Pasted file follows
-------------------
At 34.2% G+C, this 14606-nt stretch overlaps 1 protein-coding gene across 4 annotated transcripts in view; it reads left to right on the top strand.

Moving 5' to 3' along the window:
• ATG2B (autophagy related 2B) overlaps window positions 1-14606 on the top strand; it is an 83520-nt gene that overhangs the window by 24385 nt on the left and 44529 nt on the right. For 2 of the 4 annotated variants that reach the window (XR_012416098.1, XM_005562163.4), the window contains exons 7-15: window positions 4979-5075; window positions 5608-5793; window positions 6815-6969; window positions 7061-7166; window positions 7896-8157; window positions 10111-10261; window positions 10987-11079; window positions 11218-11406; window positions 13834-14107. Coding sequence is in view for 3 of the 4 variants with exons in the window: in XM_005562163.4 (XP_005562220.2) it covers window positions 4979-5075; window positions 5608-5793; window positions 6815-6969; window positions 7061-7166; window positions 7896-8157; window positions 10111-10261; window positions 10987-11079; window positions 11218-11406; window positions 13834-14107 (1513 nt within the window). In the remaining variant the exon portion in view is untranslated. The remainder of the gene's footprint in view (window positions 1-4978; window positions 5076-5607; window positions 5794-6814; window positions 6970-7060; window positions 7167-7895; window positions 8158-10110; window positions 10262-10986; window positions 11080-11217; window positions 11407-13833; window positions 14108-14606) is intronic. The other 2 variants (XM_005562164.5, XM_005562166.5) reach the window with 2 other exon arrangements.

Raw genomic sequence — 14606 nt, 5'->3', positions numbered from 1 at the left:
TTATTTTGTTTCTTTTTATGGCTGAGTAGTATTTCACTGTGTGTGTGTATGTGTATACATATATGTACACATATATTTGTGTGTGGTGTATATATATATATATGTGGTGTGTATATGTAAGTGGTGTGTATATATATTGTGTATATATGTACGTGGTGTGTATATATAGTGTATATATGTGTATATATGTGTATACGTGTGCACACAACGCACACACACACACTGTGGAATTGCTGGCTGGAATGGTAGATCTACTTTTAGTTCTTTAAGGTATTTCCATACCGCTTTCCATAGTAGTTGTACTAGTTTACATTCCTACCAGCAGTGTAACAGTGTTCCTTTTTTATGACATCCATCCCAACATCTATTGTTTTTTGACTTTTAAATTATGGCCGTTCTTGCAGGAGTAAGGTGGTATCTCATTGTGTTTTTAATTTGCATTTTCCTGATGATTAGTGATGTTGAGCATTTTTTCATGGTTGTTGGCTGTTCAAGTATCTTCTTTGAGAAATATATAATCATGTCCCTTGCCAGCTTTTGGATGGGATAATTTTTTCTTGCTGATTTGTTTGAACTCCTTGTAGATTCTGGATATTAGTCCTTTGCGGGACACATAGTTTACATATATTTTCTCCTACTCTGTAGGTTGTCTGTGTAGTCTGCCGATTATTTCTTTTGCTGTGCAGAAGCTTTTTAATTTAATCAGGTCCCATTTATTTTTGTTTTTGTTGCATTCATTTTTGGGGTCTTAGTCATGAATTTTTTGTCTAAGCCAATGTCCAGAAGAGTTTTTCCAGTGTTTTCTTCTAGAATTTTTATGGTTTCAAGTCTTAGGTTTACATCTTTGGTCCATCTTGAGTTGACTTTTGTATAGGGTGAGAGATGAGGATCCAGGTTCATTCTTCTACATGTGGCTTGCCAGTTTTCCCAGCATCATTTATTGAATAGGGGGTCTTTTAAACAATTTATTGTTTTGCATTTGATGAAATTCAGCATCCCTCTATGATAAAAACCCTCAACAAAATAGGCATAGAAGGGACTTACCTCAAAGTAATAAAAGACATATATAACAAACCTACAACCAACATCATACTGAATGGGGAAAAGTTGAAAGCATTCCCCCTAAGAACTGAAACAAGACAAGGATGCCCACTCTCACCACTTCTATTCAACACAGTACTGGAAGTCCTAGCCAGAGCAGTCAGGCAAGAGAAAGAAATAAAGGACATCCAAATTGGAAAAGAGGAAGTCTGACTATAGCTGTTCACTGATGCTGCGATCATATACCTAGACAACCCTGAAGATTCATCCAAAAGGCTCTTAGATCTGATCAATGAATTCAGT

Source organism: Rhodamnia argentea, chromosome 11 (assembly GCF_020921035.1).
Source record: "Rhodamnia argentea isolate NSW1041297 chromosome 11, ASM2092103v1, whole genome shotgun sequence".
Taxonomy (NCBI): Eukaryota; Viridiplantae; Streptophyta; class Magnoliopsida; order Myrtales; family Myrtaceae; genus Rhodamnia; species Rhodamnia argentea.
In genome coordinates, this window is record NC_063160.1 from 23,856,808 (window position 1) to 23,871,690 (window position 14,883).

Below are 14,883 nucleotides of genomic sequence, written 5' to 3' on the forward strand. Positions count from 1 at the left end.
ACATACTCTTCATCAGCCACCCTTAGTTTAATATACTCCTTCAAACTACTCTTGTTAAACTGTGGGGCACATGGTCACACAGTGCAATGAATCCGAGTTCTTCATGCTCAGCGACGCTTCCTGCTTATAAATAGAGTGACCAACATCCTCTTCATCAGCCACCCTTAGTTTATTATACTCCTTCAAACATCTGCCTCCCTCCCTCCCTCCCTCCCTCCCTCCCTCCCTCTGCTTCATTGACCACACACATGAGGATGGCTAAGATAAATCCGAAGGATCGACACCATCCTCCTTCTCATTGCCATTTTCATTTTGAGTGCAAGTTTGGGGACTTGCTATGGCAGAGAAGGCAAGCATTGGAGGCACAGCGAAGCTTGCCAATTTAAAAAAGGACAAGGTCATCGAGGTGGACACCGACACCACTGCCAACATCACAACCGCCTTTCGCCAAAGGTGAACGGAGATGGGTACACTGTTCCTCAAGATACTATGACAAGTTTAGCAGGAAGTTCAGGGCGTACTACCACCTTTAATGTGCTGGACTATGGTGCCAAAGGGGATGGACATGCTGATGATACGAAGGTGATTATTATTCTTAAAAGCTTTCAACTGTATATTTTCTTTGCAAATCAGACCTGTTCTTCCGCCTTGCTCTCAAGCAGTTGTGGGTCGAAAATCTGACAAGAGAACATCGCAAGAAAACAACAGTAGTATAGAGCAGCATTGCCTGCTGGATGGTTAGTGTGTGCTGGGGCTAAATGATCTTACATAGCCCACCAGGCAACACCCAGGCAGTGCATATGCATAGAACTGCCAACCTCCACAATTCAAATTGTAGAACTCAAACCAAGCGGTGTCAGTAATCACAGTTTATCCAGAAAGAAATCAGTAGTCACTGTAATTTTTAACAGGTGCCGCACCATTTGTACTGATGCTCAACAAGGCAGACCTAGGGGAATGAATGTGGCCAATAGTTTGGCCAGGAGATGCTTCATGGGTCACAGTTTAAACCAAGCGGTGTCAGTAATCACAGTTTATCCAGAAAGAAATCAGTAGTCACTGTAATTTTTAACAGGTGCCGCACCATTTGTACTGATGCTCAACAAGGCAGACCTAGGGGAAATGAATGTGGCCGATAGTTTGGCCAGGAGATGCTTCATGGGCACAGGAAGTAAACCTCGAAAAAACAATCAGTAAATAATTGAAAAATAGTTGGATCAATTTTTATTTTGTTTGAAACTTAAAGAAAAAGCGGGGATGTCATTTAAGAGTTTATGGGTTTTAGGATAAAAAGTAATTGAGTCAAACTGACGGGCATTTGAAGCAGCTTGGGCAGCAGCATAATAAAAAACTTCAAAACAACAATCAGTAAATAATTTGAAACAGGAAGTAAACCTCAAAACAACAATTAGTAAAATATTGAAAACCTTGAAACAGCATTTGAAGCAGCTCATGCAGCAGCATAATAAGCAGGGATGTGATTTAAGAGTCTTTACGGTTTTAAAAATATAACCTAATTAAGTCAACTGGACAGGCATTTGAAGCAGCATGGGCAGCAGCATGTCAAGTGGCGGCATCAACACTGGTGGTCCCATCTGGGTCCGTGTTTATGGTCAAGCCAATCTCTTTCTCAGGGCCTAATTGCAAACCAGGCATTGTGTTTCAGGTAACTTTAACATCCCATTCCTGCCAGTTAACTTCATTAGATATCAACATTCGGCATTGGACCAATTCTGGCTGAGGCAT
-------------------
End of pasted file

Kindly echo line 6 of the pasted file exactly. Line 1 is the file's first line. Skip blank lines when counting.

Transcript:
Source organism: Rhodamnia argentea, chromosome 11 (assembly GCF_020921035.1).